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The Northwoods, haunted castles and a day at the water utility: Creating your own bucket list

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Catherine W. Idzerda
January 2, 2010
— Climb Mt. Everest.

Spend a week in Paris.


Jump out of a plane.


This year, instead of making New Year's resolutions such as "lose weight" or "run a marathon" or even "be nice to my sister," consider making a "bucket list."


A "bucket list" is a list of thing you want to do before you die or "kick the bucket."


It requires a different kind of thinking than a New Year's resolution and is especially difficult for our instant-gratification, multi-tasking, fast-food-fast-living culture.


"My bucket list is just to make it through the day," joked Kim Kostka, UW-Rock County Chemistry professor and mother of two.


Understandable. We're all trying to make through the end of the day, hold on to our jobs, keep our kids in line, deal with the latest in a series of minor crises that involve the bathroom sink, the weird noise the car is making or icy sidewalks.


The notion of the bucket list comes from the 2007 movie of the same name. Two men who are dying of cancer take a round the world trip in an attempt to cross off all the items on their lists.


The idea took off, and Web sites such as Reaperlist.com offered people a place to share their lists and brag a little when they check off items.


Other Web sites, such as your100things.com, uses the bucket list idea, but are more focused on the self-improvement. Your100things.com, for example, is also the Web site for Caroline Adams Miller, life coach and author of "Creating Your Best Life."


In some ways, the bucket list is distinctly American in its stress on individualism and self-fulfillment. It also seems to be a continuation of the "self-actualization" movement of the 1970s, said David McKay, UW-Rock County lecturer in history.


"There's the sense that there's certain things you have to do to live a complete life" said David McKay, UW-Rock County historian.


Still, if we only have a limited time on the planet, why not embrace life's opportunities?


Many people we talked to, however, said they were fully engaged in the pleasures of their current lives.


Here's what they shared:


-- Tom H. Klubertanz, associate professor of zoology at UW-Rock County, confessed he was, in many ways, living his dream. He likes his job, likes his students and loves his family.


He's never sat down to make a list, but if he did, "it would have something to do with nature, because that's who I am."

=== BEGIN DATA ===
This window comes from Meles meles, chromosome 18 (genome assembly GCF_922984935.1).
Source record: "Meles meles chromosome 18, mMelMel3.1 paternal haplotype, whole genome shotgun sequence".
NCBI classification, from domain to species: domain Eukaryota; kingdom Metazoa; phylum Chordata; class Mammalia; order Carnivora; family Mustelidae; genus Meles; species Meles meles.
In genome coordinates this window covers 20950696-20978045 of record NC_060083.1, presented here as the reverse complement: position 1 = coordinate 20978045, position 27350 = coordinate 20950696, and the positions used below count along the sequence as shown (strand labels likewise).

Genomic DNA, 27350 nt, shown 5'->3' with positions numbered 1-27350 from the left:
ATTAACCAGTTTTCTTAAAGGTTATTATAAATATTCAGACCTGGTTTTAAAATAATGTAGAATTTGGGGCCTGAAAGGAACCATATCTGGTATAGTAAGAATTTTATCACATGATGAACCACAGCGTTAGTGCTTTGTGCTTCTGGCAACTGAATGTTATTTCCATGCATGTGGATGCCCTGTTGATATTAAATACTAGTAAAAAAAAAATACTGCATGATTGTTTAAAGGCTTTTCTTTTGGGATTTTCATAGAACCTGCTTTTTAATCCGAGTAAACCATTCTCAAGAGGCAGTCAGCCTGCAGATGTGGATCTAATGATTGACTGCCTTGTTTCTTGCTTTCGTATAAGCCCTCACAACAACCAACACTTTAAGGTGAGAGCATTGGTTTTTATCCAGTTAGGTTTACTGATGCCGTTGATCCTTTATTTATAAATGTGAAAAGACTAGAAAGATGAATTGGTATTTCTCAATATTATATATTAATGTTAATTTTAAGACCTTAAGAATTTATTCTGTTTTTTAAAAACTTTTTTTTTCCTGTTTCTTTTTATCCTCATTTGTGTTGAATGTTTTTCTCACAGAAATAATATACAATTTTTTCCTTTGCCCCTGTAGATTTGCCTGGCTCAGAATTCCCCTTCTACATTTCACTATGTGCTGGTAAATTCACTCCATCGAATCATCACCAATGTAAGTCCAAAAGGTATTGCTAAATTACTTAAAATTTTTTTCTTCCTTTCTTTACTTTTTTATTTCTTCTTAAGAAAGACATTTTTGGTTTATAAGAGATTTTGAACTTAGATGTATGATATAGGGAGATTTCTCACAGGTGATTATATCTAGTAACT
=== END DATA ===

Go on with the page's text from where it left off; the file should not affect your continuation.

But family first.


"I'd like to get all the kids off to college and see them graduate," Klubertanz said.


His children are 9, 11, and 15 years old.


He'd also love to have a cabin and a boat up in Wisconsin's northwoods and spend time fishing.


Travel would be on the list, too—the Rockies and Hawaii.


-- Laura Gottlieb, Hedberg Public Library reference librarian, insisted she was born with the "dull gene"—and didn't have any adventurous plans.


Like Klubertanz, she is engaged and enthused about her work.


"I want to input all of these news clippings into our database," Gottlieb said.


Gottlieb and a co-worker are currently putting old Gazette clippings into the library's local history database.


When pressed, she said she'd like her kids to be "healthy and happy."


"There are quilts I want to make, too," Gottlieb said.


In an effort to be helpful—that's what her job is about, after all—she remarked, "My husband knows somebody at his work who wants to read a biography of every president."


Then she sent me to the children's section, convinced that somebody there could help.


-- Jamie Swenson, associate librarian in the children's section, said she does have a bucket list—but not something written down.


"I'd like to publish a children's book, and I'd like to sleep in a haunted castle in Ireland," Swenson said.


She'd even settle for a castle that wasn't haunted.


"I've always been interest in Ireland and history," Swenson said.


She's already completed one of the big items on her bucket list: She got her master's degree in creative writing.


"That was a huge one," Swenson said.


-- Dan Lynch, director of Janesville's water and wastewater utility, was another person happily engaged in his job.


"This is a very interesting job," Lynch said. "Every day something different is happening."


Broken water mains? The upkeep of the sewage plant? The flood of 2008 that affected all city departments?


Yes, he likes the challenges, likes the people and likes the planning for the future.


"I have no desire to climb Mt. Everest," Lynch said.


When pressed, he said he'd like to travel to Europe.



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